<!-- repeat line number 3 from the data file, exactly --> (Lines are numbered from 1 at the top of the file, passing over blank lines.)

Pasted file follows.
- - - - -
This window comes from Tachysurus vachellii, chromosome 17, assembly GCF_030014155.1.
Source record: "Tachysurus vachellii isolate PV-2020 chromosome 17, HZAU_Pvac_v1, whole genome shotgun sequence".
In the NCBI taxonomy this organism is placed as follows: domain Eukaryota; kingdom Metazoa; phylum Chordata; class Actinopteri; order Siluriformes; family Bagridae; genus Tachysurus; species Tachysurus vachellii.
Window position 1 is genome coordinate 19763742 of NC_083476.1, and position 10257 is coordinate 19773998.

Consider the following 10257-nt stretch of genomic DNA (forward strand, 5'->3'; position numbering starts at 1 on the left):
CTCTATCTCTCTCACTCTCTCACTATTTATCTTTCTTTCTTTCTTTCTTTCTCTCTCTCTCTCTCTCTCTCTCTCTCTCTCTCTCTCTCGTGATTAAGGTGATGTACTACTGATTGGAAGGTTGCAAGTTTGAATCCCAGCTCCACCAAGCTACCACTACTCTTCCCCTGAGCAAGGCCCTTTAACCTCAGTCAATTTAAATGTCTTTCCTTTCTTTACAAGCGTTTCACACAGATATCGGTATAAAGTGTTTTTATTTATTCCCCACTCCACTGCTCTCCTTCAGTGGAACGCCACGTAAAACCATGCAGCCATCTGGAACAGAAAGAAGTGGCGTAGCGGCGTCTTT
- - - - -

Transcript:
In the NCBI taxonomy this organism is placed as follows: domain Eukaryota; kingdom Metazoa; phylum Chordata; class Actinopteri; order Siluriformes; family Bagridae; genus Tachysurus; species Tachysurus vachellii.